Deputy President David Mabuza has apologised to South Africans for the “inconvenience” caused by the ongoing load shedding.
Mabuza made the apology during his question-and-answer session in Parliament on Thursday.
He said, “When it comes to the current load shedding, I think we must, on behalf of government, apologise to all businesses, students who could not write exams, for the inconvenience caused.”
The Deputy President assured the public that government is addressing Eskom’s challenges and that “we will come back to normality.”
‘Old power stations’
Eskom began implementing stage 2 load shedding on Wednesday. Its chief operating officer, Jan Oberholzer, told talk radio 702 that the situation could last at least a week.
In Parliament, Mabuza attributed the power utility’s problems to old power stations which have reduced capacity from 47 to 35 megawatts.
He said the new Integrated Resource Plan the government is introducing will inform South Africa’s energy mix.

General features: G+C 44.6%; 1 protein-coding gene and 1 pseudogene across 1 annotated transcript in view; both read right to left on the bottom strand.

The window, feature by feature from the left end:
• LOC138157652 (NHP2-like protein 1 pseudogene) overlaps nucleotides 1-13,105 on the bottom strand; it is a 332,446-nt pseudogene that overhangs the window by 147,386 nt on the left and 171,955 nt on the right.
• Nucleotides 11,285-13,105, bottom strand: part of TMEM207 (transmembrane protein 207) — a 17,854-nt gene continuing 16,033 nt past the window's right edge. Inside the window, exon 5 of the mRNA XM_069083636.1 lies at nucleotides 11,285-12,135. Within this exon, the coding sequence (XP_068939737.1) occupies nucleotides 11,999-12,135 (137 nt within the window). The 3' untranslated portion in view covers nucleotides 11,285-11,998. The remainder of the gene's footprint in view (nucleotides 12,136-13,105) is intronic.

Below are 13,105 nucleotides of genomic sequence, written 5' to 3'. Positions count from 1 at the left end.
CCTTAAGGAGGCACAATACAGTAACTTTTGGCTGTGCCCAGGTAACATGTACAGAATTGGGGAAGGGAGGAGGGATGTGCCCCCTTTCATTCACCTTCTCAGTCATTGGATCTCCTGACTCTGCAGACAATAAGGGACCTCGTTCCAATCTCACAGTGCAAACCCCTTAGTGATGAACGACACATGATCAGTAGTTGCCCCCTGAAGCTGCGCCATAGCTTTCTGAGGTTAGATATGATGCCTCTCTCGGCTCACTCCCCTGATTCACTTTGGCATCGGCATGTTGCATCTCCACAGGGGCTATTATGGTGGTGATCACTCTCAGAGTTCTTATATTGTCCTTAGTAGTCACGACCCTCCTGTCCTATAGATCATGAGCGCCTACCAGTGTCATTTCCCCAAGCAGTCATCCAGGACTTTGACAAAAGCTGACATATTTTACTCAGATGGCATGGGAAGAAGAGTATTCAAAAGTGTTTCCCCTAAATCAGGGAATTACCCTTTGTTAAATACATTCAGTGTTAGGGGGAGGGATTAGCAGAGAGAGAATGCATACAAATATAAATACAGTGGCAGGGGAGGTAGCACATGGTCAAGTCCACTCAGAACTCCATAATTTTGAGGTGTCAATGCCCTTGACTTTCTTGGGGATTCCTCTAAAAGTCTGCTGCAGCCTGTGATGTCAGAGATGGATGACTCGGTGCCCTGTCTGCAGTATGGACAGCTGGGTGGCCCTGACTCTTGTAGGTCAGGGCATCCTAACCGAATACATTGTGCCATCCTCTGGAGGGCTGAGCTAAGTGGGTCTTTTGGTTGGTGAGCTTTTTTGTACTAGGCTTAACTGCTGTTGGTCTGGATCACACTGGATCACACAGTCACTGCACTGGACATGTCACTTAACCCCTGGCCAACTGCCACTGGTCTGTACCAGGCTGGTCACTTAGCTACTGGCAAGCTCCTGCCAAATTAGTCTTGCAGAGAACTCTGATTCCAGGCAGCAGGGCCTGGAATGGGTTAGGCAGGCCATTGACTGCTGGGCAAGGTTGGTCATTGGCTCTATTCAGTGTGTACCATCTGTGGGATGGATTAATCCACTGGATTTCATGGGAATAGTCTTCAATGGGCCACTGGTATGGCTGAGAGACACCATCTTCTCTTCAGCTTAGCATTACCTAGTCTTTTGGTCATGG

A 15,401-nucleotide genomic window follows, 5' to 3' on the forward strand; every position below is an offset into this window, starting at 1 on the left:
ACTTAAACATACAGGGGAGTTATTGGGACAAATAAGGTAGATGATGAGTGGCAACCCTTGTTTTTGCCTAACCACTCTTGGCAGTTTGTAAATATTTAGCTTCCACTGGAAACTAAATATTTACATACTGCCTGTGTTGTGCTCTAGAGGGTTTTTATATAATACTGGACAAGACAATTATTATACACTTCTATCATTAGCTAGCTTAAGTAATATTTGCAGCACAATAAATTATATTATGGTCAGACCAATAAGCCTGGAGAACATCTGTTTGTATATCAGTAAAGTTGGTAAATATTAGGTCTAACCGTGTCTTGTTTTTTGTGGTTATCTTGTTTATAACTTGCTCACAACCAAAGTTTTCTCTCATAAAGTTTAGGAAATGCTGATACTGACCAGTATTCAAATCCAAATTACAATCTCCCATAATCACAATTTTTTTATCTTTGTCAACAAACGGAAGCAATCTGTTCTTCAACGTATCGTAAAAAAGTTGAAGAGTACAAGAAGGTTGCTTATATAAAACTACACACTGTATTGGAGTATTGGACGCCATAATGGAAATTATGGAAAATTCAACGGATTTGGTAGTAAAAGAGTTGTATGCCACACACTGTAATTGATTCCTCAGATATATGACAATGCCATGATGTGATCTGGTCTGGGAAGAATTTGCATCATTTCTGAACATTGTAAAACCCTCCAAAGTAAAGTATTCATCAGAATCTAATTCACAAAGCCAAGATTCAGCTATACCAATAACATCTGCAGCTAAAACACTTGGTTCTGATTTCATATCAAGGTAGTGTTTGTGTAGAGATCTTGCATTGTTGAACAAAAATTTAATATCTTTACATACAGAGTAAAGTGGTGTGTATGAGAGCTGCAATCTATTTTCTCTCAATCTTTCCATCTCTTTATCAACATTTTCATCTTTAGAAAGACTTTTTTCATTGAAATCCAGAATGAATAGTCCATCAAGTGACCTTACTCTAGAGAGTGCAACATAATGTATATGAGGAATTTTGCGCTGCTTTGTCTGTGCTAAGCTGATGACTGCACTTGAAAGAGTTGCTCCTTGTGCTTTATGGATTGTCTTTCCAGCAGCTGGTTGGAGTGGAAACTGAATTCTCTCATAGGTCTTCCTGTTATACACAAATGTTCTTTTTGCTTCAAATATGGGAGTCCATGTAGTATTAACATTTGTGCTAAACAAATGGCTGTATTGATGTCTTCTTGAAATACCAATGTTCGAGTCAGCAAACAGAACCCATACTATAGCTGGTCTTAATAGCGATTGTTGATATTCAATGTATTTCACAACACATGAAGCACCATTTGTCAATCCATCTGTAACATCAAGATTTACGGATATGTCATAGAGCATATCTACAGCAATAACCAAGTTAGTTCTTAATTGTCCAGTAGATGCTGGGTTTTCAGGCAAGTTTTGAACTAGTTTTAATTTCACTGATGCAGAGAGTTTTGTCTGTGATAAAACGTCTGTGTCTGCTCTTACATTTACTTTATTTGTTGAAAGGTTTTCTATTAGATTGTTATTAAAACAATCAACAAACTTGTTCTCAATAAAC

Government should also allow more independent power producers to operate as a way of easing current capacity shortages, he added.
On Wednesday, Eskom said unplanned generating unit breakdowns caused by boiler tube leaks are to blame for load shedding.
These breakdowns were made worse by “delays in the return to service of units that are on planned maintenance and limited diesel supply.”
It explained, “In addition, a conveyor belt supplying Medupi Power Station with coal failed on Saturday, 12 October resulting in low volumes of coal being supplied to the power station thus limiting the generating capability to approximately half the station output.”
The power utility “unreservedly” apologised to South Africans, but assured them that “we continue to work tirelessly to ensure security of energy supply.”
It urged the public to use electricity sparingly through measures such as setting air conditioners at an average temperature of 23ºC and switching off geysers at peak periods.